Re: Good rule of thumb for compressing a DVD using H.265

Post by mduell »

MickM wrote: Sat Jan 29, 2022 4:58 pm Interestingly, in my last very lengthy, but flawed, attempt to compress my library I used HandBrakeCLI and a bash script (because HandBrake's batch capabilities were so inadequate, from memory). Here's where my understanding gets a little mirky. I was told in the forums that the HandBrake GUI was no longer a front end for HandBrakeCLI and I assumed therefore that the GUI was capable of configurations simply no longer possible to describe in HandBrakeCLI i.e. HandBrake had progressed, leaving behind HandBrakeCLI. I was advised to create my own preset in the GUI and then simply invoke it in HandBrakeCLI so I could get the batch capability I needed. Based on your comments, it sounds like HandBrake and HandBrakeCLI have mutually exclusive capabilities which (if true) is disappointingly "messy".

So I totally get that h.265 (the original purpose of this thread) is a lost cause, and that's fine. However, my quest to get the best looking DVD source material on a 1k/4k TV is still fuzzy. If I use HandBrake then a HQ 480p preset is the way to go, but apparently there are benefits to upscaling a DVD for viewing on a 1k/4k TV (and that can only be realized using HandBrakeCLI). Do I have that right? Given that I'm going to be using HandBrakeCLI anyway, are there any corresponding tips? Am I falling down a rathole?

With every post I feel guiltier and guiltier about taxing the time and knowledge of the two obvious experts helping me out...
HB GUI generally lags behind the CLI in terms of features and capabilities. The change you're referring to is the HB GUI no longer generates a call to the HB CLI to run an encode, but now calls the same underlying libraries itself.

Upscaling at encode time is not the best practice, unless you have a broken playback environment that is incapable of upscaling or does especially poorly at it.
MickM
Regular User
Posts: 68
Joined: Sat Nov 04, 2017 3:45 pm

Re: Good rule of thumb for compressing a DVD using H.265

Post by MickM »

mduell wrote: Sat Jan 29, 2022 10:37 pm HB GUI generally lags behind the CLI in terms of features and capabilities.
Only because you cracked open the can of worms a little ;-). If HandBrakeCLI is generally more advanced, why not always be rigorous and arrange the GUI to call the CLI? I can't see it changing the encode time in any kind of meaningful way, and it would force a healthy alignment between the two tools. I get that it'll be a step backwards in order to take further steps forward, but all for a good cause...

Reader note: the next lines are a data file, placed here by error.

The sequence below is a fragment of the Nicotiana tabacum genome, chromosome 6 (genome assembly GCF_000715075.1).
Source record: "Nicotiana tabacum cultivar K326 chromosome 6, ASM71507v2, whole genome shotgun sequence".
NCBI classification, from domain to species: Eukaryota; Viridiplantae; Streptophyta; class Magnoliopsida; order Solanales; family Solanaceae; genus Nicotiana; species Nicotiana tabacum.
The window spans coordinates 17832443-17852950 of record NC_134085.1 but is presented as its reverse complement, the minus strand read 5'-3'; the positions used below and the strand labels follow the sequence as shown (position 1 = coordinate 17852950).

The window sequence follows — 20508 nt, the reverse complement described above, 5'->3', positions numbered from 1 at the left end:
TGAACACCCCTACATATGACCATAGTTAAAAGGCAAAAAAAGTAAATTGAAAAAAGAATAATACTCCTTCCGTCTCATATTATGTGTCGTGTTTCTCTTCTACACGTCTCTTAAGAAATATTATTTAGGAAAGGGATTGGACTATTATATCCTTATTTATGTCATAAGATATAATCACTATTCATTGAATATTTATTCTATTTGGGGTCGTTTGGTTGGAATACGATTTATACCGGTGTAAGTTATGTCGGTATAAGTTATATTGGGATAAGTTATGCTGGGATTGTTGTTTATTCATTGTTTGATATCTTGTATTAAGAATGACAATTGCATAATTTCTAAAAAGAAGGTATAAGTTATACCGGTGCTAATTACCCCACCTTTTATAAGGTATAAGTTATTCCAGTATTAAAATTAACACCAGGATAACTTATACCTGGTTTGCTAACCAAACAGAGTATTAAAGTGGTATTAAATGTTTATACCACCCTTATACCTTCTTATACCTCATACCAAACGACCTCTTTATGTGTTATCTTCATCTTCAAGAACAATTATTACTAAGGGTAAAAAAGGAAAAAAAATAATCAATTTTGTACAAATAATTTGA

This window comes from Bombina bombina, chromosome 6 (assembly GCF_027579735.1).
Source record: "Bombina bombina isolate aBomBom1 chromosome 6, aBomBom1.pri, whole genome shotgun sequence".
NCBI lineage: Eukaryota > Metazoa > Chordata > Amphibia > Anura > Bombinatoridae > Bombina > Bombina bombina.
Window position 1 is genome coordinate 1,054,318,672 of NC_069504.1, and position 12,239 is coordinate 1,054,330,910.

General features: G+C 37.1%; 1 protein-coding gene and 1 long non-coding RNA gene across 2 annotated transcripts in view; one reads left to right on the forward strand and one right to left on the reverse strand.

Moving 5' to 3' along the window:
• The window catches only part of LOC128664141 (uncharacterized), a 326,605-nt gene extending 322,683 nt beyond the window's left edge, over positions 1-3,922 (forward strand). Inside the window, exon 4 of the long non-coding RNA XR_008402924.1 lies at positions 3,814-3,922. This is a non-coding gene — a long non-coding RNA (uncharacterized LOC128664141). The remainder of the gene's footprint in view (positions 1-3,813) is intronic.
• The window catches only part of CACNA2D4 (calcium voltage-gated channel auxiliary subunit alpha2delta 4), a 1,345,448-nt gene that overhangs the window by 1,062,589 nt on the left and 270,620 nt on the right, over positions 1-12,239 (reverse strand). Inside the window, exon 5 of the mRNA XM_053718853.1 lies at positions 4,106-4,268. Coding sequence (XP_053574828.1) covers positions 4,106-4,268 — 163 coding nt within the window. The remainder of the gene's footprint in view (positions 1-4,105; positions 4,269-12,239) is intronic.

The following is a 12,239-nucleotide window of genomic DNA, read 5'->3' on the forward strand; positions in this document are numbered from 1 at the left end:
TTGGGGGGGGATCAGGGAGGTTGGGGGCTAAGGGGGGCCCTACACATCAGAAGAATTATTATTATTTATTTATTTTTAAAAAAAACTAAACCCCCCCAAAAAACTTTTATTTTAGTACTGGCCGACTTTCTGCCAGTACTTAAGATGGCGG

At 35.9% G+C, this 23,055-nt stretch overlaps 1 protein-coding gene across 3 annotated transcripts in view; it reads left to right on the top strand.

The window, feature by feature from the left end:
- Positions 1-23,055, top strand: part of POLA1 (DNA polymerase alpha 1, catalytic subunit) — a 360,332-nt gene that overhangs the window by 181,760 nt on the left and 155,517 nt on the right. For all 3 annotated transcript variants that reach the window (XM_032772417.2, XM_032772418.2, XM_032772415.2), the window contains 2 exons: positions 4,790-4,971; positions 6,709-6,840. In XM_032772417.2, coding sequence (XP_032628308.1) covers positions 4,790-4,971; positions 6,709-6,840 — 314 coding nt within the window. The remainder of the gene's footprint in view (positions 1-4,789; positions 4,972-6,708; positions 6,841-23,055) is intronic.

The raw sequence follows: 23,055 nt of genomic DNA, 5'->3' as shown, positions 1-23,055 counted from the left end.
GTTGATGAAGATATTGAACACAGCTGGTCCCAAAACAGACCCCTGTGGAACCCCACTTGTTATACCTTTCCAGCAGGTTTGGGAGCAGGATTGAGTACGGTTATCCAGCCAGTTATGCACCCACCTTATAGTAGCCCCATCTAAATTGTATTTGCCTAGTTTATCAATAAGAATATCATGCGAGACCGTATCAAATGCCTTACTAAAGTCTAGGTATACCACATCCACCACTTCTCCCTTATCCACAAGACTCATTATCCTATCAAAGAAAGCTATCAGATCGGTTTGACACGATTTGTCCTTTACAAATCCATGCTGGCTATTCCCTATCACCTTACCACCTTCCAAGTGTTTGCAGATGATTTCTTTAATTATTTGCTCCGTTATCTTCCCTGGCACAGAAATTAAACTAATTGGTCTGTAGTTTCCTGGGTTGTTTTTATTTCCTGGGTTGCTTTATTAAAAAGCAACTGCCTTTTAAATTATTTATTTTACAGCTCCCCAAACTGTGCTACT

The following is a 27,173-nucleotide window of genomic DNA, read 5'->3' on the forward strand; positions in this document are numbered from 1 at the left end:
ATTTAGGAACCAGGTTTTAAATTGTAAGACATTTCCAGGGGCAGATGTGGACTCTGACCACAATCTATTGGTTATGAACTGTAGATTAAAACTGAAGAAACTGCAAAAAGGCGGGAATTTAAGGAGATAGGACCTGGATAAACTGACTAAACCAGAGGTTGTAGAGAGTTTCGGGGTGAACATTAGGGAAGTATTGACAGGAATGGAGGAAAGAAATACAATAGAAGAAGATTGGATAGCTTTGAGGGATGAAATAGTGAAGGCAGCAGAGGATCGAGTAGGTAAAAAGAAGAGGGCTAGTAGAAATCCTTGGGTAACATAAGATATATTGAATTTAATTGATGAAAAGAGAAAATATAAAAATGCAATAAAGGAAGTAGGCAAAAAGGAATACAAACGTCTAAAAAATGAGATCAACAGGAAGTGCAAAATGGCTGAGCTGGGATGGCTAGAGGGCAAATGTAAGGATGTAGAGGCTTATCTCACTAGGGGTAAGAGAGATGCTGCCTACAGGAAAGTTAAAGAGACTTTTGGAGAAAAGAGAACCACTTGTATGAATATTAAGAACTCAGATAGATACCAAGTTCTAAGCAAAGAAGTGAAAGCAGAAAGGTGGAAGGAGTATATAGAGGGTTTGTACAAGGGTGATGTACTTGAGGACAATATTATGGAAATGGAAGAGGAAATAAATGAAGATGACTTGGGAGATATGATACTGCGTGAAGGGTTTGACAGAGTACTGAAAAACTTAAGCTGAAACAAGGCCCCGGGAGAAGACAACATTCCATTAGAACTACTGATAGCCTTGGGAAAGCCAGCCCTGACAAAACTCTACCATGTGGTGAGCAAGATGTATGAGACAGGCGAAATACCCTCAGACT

(all this coming from somebody who has absolutely no idea about what's involved, and doesn't appreciate the reasons the two diverged in the first place)
mduell
Veteran User
Posts: 7683
Joined: Sat Apr 21, 2007 8:54 pm

Re: Good rule of thumb for compressing a DVD using H.265

Post by mduell »

The HB libraries the GUI calls has all the features that are exposed in the CLI, they're just not exposed in the GUI.
MickM
Regular User
Posts: 68
Joined: Sat Nov 04, 2017 3:45 pm

Re: Good rule of thumb for compressing a DVD using H.265

Post by MickM »

If I'm interpreting your post right, that would imply the GUI *could* indeed write out a completely equivalent HandBrakeCLI command line. Now I'm back to being confused - I was told earlier in the forums that wasn't doable. Sorry if I'm flogging a dead horse.
mduell
Veteran User
Posts: 7683
Joined: Sat Apr 21, 2007 8:54 pm

Re: Good rule of thumb for compressing a DVD using H.265

Post by mduell »

The GUI used to write out a command line. It was changed a few years ago to use the same underlying library as the CLI rather than compositing a command line to call.

But the features of the GUI haven't matched the features of the CLI, historically, regardless of the interface.
rollin_eng
Veteran User
Posts: 4347
Joined: Wed May 04, 2011 11:06 pm

Re: Good rule of thumb for compressing a DVD using H.265

Post by rollin_eng »

Going back to your initial issues of not great quality DVD encodes on a big screen 4k TV, I'd argue the problems may not be with the encoder or settings it may just be that DVDs are getting to be an old format. You might be better off just remuxing them to mkv's to preserve quality.
Post Reply